"pretender to piety," 1670s, from name of the principal character in the comedy by Molière (1664), apparently from Old French tartuffe "truffle" (see truffle), perhaps chosen for suggestion of concealment (Tartuffe is a religious hypocrite), or "in allusion to the fancy that truffles were a diseased product of the earth." Italian Tartufo is said to have been the name of a hypocritical character in Italian comedy.
Tarzan Look up Tarzan at
name of character in a series of novels by U.S. fiction writer Edgar Rice Burroughs (1875-1950), introduced 1914.
Taser (n.) Look up Taser at
1972, formed (probably on model of laser, etc.) from the initials of Tom Swift's electric rifle, a fictitious weapon. A word that threatens to escape the cage of its copyright, despite the strenuous efforts of the owners, who are within their rights to fight to hold it. They also insist, via their attorneys, that it be written all in capitals. Tom Swift was the hero of a series of early 20c. American sci-fi/adventure novels, one of which was titled "Tom Swift and His Electric Rifle." It seems to have spawned a verb, taze or tase. Related: Tased; tasing.
task (n.) Look up task at
early 14c., "a quantity of labor imposed as a duty," from Old North French tasque (12c., Old French tasche, Modern French tâche) "duty, tax," from Vulgar Latin *tasca "a duty, assessment," metathesis of Medieval Latin taxa, a back-formation of Latin taxare "to evaluate, estimate, assess" (see tax (v.)). General sense of "any piece of work that has to be done" is first recorded 1590s. Phrase take one to task (1680s) preserves the sense that is closer to tax.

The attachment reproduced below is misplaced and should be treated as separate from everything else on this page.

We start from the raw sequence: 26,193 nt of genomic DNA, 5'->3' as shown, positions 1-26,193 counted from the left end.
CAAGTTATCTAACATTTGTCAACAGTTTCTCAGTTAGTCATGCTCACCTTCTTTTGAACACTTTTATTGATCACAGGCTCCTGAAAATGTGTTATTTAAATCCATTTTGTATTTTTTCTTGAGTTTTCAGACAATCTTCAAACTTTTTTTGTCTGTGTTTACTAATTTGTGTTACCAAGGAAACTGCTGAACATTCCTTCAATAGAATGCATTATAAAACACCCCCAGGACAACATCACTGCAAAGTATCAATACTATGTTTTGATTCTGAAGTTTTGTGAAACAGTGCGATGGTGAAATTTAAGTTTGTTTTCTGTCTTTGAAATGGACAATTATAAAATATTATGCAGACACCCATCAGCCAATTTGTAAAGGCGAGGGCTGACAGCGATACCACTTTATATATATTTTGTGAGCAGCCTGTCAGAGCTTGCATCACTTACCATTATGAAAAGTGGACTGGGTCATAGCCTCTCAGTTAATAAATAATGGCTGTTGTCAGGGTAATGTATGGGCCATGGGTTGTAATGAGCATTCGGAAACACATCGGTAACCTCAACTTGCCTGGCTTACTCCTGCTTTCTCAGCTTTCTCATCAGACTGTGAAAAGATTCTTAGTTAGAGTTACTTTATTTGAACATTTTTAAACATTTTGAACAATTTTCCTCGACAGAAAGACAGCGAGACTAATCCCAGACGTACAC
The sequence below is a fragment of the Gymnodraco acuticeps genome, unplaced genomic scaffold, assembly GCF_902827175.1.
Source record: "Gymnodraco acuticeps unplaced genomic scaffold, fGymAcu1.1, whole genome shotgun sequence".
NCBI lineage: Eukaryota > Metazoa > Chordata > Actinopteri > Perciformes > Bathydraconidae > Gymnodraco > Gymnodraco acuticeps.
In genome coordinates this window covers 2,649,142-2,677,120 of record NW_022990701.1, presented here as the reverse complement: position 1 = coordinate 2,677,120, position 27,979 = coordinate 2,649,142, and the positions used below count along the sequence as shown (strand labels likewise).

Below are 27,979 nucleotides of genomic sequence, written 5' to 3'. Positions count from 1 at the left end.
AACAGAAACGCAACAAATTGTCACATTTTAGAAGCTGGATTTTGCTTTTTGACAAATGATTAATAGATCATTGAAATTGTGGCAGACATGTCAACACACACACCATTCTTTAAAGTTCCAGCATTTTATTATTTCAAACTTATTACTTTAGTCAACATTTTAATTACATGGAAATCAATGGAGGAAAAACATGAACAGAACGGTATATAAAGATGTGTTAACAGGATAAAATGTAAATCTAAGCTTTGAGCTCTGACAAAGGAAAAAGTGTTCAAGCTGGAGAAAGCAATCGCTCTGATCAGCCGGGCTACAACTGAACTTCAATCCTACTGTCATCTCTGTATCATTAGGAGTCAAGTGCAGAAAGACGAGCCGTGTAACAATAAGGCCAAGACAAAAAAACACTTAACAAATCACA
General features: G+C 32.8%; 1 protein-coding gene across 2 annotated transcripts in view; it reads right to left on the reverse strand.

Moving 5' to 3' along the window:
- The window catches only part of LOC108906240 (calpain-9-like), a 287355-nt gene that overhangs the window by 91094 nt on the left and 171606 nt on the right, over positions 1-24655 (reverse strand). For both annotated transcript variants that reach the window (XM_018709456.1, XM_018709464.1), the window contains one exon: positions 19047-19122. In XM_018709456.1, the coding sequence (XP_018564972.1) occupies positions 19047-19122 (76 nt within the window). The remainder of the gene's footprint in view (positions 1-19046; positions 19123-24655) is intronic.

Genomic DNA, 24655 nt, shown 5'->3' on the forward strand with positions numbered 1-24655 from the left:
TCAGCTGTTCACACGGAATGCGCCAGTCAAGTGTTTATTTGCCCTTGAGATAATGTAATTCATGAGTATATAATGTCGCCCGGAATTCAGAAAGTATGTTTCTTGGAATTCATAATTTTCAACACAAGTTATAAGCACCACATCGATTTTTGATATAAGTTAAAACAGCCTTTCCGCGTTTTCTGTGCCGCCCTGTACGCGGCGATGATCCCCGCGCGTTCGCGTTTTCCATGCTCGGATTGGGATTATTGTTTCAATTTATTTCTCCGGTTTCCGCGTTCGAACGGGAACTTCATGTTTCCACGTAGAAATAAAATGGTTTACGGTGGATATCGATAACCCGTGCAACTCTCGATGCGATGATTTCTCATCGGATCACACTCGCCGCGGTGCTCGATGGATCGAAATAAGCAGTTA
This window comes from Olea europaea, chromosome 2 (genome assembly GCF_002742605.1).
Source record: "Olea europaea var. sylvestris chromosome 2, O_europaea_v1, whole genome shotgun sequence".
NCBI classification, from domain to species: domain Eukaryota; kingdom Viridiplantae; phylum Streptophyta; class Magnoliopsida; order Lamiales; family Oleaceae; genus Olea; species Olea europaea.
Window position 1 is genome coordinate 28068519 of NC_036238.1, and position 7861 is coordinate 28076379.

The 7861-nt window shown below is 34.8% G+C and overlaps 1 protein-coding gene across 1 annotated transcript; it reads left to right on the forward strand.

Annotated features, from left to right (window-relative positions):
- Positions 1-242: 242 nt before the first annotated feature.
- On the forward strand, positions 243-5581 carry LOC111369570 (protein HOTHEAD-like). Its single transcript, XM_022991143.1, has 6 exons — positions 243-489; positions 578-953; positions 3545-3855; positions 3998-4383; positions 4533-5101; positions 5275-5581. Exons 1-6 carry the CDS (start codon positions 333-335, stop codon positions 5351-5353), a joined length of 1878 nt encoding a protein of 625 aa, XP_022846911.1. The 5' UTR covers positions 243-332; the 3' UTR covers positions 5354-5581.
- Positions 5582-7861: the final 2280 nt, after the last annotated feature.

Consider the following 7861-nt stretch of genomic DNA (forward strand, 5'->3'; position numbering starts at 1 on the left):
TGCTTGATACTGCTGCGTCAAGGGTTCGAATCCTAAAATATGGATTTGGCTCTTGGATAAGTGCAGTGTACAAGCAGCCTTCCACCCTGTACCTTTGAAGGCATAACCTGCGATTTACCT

German tasche "pocket" is from the same Vulgar Latin source (via Old High German tasca), with presumable sense evolution from "amount of work imposed by some authority," to "payment for that work," to "wages," to "pocket into which money is put," to "any pocket."
task (v.) Look up task at
1520s, "impose a task upon;" 1590s, "to burden, put a strain upon," from task (n.). Related: Tasked; tasking.
task-force (n.) Look up task-force at
1941, originally military; see task (n.) + force (n.).
taskmaster (n.) Look up taskmaster at
"overseer, one who imposes a task," 1520s, from task (n.) + master (n.).
Tasmania (n.) Look up Tasmania at